The final archetype is holonomic, where we no longer battle with our egos, we open up fully to the conversation in a heartfelt, humble and authentic way.  This allows a dynamic new way of seeing to emerge from the ground up in our organisations.

This, the authors argue, enables us to shift from counterfeit knot-works to soulful networks. In so doing, we have learnt to emancipate ourselves and our team dynamic. And yet tensions will still arise, but will be worked through authentically and coherently.

The authors note that the more we cultivate this soulful way of being, the more artful we become at detecting in ourselves and in our relations any inauthenticity or ego-knots forming.

The authors write, ‘Networks must have more than shared values, as cliques do; they need to share the universal human values of peace, truth, love, righteousness and non-violence.  When these values are present, and absolutely lived by each and every member, then communities develop a culture which reaches their highest potential, and enables the experience of soul to emerge.’

This is no mean feat.  In reality, human beings are messy, emergent, socialising, ego-and-soul beings.  If the intent to learn and develop towards this ‘becoming-in-the-world’ is authentic and the dedication is there, then that is good enough for me. As the authors note, this is a journey that requires us to develop organs of higher perception, to deepen this way of being.  It takes time, courage, conviction, and shared learning-through-failing.

Through experiential training, this deeper way of seeing can be cultivated. Goethe refers to a poetic way of engaging, an artistic consciousness.  I like the work of Chris Seeley, Chris Nichols and others regarding ‘artful organisations’ or ‘artful knowing’ , where our work becomes a conduit for a more soul-infused, purposeful on-going inquiry; an adventure of becoming who we were born to be. The German philosopher, Martin Heidegger, referred to this dynamic as a ‘bringing forth’ or ‘poiesis’ – the fundamental creative dynamic of life.  Hence, in allowing these artful, more full-bodied undertakings, we allow our organisations to become more human and also tend towards the logic of life.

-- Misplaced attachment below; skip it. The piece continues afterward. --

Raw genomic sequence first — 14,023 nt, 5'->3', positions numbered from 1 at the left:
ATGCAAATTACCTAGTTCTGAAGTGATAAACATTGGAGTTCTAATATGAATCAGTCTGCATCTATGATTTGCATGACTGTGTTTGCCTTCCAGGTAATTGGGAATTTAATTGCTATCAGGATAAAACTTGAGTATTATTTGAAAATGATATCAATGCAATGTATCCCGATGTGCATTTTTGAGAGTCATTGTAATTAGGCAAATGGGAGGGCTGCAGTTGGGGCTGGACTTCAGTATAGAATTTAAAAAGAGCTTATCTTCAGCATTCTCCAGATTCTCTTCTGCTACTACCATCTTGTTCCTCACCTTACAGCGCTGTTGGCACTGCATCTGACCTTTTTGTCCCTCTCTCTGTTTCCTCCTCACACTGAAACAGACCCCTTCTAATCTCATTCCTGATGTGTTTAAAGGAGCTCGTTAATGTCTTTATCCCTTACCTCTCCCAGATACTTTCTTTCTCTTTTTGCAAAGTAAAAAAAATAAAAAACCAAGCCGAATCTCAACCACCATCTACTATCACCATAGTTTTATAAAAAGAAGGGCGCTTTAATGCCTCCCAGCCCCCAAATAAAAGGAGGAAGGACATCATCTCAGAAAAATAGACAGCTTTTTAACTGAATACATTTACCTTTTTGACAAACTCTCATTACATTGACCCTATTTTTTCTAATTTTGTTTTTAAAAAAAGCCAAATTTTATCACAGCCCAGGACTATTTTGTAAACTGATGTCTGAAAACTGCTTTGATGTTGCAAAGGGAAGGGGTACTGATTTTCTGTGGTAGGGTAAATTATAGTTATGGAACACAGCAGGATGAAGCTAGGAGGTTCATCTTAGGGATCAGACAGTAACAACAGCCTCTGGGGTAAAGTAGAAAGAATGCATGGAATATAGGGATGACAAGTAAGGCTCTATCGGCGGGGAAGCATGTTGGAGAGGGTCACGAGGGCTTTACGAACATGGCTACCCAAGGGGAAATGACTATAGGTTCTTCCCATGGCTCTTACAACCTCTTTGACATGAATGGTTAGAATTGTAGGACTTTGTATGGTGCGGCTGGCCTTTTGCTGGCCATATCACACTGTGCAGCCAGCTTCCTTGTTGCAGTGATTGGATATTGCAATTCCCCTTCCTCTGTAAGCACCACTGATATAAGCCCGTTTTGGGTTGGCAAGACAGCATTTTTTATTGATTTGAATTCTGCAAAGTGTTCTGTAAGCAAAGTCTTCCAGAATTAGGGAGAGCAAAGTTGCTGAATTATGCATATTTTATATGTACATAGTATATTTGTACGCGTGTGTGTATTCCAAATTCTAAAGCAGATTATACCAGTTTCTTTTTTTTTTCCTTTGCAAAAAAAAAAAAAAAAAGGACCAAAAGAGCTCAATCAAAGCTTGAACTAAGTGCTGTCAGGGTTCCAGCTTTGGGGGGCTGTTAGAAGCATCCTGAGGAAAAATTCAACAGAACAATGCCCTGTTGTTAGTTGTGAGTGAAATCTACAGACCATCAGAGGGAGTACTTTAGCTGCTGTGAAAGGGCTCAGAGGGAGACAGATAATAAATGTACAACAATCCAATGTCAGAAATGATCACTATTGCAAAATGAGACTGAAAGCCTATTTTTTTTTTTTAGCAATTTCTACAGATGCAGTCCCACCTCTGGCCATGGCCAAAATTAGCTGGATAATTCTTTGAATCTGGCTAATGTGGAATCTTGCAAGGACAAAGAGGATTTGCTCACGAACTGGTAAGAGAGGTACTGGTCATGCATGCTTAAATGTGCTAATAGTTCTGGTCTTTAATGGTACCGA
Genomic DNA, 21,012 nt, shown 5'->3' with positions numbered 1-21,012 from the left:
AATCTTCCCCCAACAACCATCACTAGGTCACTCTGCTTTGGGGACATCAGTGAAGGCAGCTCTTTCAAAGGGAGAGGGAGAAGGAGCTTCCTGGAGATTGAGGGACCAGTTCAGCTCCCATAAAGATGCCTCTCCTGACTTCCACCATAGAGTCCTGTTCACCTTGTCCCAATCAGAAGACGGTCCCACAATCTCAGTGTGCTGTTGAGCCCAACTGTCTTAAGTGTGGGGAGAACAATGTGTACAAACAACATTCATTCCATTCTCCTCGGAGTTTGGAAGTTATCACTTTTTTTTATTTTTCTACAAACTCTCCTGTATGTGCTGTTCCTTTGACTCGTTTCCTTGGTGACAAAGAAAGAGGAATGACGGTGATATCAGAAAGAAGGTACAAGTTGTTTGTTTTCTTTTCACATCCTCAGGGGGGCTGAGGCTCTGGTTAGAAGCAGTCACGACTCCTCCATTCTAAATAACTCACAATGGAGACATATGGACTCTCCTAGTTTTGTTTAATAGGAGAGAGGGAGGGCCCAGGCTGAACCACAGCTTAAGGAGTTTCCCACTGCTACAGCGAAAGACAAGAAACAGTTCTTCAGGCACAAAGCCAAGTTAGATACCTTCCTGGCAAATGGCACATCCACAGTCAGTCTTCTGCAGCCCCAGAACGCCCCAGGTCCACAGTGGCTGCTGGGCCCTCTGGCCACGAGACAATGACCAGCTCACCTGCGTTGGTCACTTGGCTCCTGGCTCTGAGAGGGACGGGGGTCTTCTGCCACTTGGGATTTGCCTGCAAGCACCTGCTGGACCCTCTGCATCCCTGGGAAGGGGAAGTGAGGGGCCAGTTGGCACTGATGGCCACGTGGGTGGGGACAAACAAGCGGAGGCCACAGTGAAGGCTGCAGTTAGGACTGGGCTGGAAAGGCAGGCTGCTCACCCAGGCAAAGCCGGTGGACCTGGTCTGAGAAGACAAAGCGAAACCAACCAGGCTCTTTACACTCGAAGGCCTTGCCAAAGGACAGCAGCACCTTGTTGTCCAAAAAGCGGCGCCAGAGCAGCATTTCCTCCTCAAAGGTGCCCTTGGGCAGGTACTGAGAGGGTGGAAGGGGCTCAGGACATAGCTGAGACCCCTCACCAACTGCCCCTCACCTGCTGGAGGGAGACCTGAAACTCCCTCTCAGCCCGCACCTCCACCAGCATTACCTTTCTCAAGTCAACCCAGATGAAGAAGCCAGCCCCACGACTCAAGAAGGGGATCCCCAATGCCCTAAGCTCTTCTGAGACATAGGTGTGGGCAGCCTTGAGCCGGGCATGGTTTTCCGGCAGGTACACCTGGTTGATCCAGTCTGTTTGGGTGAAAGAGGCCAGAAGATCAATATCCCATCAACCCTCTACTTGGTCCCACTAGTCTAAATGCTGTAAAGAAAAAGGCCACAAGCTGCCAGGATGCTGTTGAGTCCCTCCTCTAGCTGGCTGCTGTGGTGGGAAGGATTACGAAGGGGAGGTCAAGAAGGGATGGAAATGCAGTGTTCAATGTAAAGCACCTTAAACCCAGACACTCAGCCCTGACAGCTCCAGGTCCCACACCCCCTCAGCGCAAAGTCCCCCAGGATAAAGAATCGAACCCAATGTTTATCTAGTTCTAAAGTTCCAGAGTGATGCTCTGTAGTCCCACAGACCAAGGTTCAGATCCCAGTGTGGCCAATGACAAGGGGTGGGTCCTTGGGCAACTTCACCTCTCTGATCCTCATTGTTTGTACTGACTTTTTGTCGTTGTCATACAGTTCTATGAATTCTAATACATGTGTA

For Heidegger, as we learn to open up to our creative potential, we engage in a more authentic ‘being in the world’, a less egotistic and more soulful expression of our selves. It is this ‘bringing forth’, or unfolding self-expression of our authenticity through our interactions with the world that is a fundamental dynamic of becoming more human in our more-than-human world.  Richard Barrett, from the Barrett Values Centre explores the ego-soul dynamic within us, and as we learn to attune this ego-soul dynamic we become more artful, more self-expressive, more authentic and more in service of life.

What I like about the Robinson’s book is its blend of business insights with philosophical insights.  And one particular philosophical exploration with practical consequences is Gadamer’s exploration of Plato’s transcendent realms or Ideas. Often people have misunderstood this, and it is heartening to see the authors hone in on the importance of the transcendent coming through into the immanence, neither is separate, all is one and yet many. Many writers either prioritise the transcendent (overly spiritualise this experience of life) or prioritise the immanent (overly materialise this experience of life).   There is no need for such dichotomy, the immanent and the transcendent are here, what is within us is within everything. This is the innate interconnectedness of life.  Yet, to be clear, we ought not overly-assume this perspective originates with Plato, who borrowed these insights from great minds before him such as Pythagoras of Samos and Parmenides of Elea, as well as from those further afield in Babylonia, Egypt, the Indus and beyond (fortunately for Plato it was before the invention of copyright and commodified IP, a freer more expansive time in many respects).

As the authors note, we live our lives in a deep web of meaning, much of which is beyond our perceptual horizon and yet can be intuited within our souls if we are still enough to listen intently to what is being whispered in the wind. To invite this silence into our selves, this serenity into our conversations, is an important part of soulful dialogue – our authentic conversation with the world.  This is what ‘human being’ means, to be Homo sapiens, wise beings with humility and soul.